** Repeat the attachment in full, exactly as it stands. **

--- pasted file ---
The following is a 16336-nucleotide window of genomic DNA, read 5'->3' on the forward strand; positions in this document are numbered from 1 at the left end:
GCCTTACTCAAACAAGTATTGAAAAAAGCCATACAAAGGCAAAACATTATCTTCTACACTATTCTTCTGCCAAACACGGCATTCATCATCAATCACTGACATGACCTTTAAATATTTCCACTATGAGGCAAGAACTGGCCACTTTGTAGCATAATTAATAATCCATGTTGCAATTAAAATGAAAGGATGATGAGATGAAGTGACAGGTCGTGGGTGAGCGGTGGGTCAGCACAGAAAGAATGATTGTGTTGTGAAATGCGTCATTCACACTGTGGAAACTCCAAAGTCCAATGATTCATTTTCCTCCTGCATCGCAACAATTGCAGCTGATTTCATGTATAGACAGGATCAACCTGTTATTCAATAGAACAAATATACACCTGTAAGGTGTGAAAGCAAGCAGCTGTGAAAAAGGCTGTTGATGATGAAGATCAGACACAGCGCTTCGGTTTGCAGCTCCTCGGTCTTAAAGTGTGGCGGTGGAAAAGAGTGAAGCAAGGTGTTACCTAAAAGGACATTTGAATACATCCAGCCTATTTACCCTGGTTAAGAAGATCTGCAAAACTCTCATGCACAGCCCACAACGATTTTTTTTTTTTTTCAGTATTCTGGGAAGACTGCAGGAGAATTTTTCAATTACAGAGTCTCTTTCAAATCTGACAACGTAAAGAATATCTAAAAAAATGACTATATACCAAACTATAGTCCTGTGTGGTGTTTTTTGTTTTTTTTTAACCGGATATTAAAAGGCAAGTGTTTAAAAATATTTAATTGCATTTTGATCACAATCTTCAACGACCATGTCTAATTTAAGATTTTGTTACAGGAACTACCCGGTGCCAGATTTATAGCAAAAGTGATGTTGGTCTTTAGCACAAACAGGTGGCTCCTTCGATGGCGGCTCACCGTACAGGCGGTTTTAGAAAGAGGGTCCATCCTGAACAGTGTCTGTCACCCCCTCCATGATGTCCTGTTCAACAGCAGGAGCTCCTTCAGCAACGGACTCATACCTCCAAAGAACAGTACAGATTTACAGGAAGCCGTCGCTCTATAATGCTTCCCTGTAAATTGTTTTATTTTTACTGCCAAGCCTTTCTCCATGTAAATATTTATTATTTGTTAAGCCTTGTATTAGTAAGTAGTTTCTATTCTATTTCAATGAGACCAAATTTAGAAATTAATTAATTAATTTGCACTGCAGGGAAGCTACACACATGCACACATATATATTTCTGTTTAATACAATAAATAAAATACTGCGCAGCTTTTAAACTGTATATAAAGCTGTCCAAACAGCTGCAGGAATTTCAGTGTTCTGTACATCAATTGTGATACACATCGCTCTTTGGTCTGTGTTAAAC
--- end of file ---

The following is a 16336-nucleotide window of genomic DNA, read 5'->3' on the forward strand; positions in this document are numbered from 1 at the left end:
GCCTTACTCAAACAAGTATTGAAAAAAGCCATACAAAGGCAAAACATTATCTTCTACACTATTCTTCTGCCAAACACGGCATTCATCATCAATCACTGACATGACCTTTAAATATTTCCACTATGAGGCAAGAACTGGCCACTTTGTAGCATAATTAATAATCCATGTTGCAATTAAAATGAAAGGATGATGAGATGAAGTGACAGGTCGTGGGTGAGCGGTGGGTCAGCACAGAAAGAATGATTGTGTTGTGAAATGCGTCATTCACACTGTGGAAACTCCAAAGTCCAATGATTCATTTTCCTCCTGCATCGCAACAATTGCAGCTGATTTCATGTATAGACAGGATCAACCTGTTATTCAATAGAACAAATATACACCTGTAAGGTGTGAAAGCAAGCAGCTGTGAAAAAGGCTGTTGATGATGAAGATCAGACACAGCGCTTCGGTTTGCAGCTCCTCGGTCTTAAAGTGTGGCGGTGGAAAAGAGTGAAGCAAGGTGTTACCTAAAAGGACATTTGAATACATCCAGCCTATTTACCCTGGTTAAGAAGATCTGCAAAACTCTCATGCACAGCCCACAACGATTTTTTTTTTTTTTCAGTATTCTGGGAAGACTGCAGGAGAATTTTTCAATTACAGAGTCTCTTTCAAATCTGACAACGTAAAGAATATCTAAAAAAATGACTATATACCAAACTATAGTCCTGTGTGGTGTTTTTTGTTTTTTTTTAACCGGATATTAAAAGGCAAGTGTTTAAAAATATTTAATTGCATTTTGATCACAATCTTCAACGACCATGTCTAATTTAAGATTTTGTTACAGGAACTACCCGGTGCCAGATTTATAGCAAAAGTGATGTTGGTCTTTAGCACAAACAGGTGGCTCCTTCGATGGCGGCTCACCGTACAGGCGGTTTTAGAAAGAGGGTCCATCCTGAACAGTGTCTGTCACCCCCTCCATGATGTCCTGTTCAACAGCAGGAGCTCCTTCAGCAACGGACTCATACCTCCAAAGAACAGTACAGATTTACAGGAAGCCGTCGCTCTATAATGCTTCCCTGTAAATTGTTTTATTTTTACTGCCAAGCCTTTCTCCATGTAAATATTTATTATTTGTTAAGCCTTGTATTAGTAAGTAGTTTCTATTCTATTTCAATGAGACCAAATTTAGAAATTAATTAATTAATTTGCACTGCAGGGAAGCTACACACATGCACACATATATATTTCTGTTTAATACAATAAATAAAATACTGCGCAGCTTTTAAACTGTATATAAAGCTGTCCAAACAGCTGCAGGAATTTCAGTGTTCTGTACATCAATTGTGATACACATCGCTCTTTGGTCTGTGTTAAAC